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Pinpointing labour and machinery costs

Continuing pressure on farm incomes is forcing many businesses to look harder at their production costs.

Labour and machinery make up the largest proportion of overheads in an arable business. They are also however, the area where businesses can make the most proactive cost control. The majority of other overheads can only be reduced by a combination of shopping around and negotiation, but labour and machinery costs can be significantly altered through the adoption of different systems or practices. It is important, therefore, to have a full understanding of their true cost, especially when the margins between profit and loss are tight.

Armed with that information, businesses will find it much easier to manage reduced incomes by becoming more aggressive in their cost management, whether that be by lowering costs, collaborating, driving up efficiencies and creating scale – or a combination of any of these.

Unfortunately labour and machinery are notoriously difficult to allocate to individual sectors of the business. This makes meaningful comparison and interpretation challenging, reducing the chances of effective remedial action being implemented.

So what can you do about this?

Following a surge in demand from clients wanting to gain a better understanding of these costs, we have developed the Labour and Machinery Costings Service, a software package specifically to tackle this problem. The service analyses both overheads in great detail, building up information from the machinery fleet, work rates, fuel usage, labour usage and downtime.

This provides a true reflection of actual labour and machinery costs, which can be monitored annually and benchmarked against similar businesses. The service can be used to predict future performance as well.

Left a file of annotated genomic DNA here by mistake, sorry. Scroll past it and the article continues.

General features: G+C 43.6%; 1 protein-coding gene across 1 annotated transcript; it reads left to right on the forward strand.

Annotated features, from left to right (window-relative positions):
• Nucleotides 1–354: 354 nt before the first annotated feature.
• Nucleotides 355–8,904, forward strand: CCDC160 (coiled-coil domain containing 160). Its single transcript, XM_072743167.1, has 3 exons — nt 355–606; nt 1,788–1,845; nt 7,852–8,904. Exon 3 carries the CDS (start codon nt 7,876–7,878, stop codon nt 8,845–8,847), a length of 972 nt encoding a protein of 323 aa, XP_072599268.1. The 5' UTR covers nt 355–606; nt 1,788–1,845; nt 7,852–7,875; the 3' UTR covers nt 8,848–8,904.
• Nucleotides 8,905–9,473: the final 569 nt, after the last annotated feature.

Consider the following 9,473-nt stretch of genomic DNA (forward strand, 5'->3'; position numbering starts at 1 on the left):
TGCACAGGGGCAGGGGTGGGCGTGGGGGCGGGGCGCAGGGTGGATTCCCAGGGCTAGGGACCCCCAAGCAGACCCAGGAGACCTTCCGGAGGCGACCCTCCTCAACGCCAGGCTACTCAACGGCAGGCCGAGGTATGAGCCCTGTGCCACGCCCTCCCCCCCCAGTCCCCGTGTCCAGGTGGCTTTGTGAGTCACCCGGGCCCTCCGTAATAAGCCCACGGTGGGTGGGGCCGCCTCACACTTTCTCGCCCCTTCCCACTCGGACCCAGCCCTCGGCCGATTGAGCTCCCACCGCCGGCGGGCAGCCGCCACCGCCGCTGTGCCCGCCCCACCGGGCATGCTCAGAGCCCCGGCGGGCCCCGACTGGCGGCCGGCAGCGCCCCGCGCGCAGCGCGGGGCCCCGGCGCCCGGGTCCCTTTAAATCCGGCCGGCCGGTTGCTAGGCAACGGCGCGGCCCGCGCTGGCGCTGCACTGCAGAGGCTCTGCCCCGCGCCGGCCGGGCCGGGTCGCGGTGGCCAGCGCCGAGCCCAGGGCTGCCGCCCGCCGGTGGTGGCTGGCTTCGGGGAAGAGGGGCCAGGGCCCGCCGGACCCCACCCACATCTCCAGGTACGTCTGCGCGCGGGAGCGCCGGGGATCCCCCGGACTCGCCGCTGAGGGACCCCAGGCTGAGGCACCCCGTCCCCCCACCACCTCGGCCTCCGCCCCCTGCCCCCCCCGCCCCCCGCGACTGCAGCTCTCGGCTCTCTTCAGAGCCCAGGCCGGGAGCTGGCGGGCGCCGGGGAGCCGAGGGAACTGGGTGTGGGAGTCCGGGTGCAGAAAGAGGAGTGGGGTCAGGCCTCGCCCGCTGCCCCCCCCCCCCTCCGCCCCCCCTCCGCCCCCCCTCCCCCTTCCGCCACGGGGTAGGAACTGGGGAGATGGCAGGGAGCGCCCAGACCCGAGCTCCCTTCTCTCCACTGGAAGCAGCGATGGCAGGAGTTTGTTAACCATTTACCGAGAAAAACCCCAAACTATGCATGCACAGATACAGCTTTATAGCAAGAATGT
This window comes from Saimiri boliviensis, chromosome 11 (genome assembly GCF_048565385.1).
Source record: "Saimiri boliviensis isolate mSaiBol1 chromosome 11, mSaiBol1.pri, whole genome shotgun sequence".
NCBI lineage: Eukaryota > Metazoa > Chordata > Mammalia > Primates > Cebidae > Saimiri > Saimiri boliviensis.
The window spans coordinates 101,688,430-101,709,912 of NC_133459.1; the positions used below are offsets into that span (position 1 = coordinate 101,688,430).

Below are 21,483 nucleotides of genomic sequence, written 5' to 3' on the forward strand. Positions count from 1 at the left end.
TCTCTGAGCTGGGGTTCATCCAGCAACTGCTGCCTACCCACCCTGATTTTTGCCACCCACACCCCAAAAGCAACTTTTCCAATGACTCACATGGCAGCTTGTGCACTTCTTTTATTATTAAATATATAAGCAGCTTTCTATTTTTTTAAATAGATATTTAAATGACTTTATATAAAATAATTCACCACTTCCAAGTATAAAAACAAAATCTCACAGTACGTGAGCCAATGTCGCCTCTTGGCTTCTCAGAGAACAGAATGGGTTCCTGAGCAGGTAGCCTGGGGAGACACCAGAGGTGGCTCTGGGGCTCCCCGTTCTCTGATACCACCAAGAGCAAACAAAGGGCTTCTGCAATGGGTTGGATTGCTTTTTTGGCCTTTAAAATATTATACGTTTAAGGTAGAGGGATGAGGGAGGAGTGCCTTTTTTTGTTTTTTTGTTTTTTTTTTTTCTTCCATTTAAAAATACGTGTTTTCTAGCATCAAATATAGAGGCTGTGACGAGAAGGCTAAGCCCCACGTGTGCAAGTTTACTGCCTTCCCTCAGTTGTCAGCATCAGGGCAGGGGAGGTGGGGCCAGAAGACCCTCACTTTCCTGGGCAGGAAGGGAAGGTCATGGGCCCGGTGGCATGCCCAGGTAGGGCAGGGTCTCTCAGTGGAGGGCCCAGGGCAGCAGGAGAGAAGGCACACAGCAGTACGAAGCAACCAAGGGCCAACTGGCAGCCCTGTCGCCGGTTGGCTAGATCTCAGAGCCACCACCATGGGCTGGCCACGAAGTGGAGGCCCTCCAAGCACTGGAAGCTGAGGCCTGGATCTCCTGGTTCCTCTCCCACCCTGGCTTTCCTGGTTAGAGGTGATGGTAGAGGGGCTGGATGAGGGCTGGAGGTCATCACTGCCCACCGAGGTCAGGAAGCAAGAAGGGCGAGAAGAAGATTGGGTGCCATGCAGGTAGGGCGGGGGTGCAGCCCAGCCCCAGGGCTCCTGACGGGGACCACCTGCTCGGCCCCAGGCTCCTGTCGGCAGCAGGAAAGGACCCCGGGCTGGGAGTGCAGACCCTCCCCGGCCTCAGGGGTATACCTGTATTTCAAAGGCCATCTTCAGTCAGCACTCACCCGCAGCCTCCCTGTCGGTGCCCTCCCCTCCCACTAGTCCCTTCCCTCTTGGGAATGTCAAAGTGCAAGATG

In a nutshell, the benefits of the service are as follows:

1. Provides a true cost of production by crop type across multiple enterprises

2. Helps review labour use and efficiency

3. Identifies areas of high cost and where improvements can be made

4. Calculates accurate contracting rates

5. Assesses the true cost of taking on new opportunities

The service has already enabled several businesses to undertake more informed decision making on machinery replacement, efficiencies and business growth. It has helped contractors pinpoint the effect on costs of taking on more land, so they know whether to bid, and if so, how much to offer.

In other cases, they have not proceeded with an offer. One client discovered that his current contract farming and in-hand core business was at a tipping point regarding economies of scale. Had he taken on the extra land, the new business would have struggled to cover the necessary investment and would have required a further step-up in costs.

The service has also highlighted the benefits of collaboration. We were recently approached by four farmers, who were already sharing some machinery, to examine the effects of full-scale collaboration between the businesses under an umbrella company.

They farmed about 1200ha (3000 acres) of relatively light land between them. The plan was to assess the potential for cost savings by reconciling the machinery fleet, pooling labour to reduce five employees to one full time and one self-employed worker. Two of the bigger land providers would manage and work during peak periods, with a further land provider having limited management input.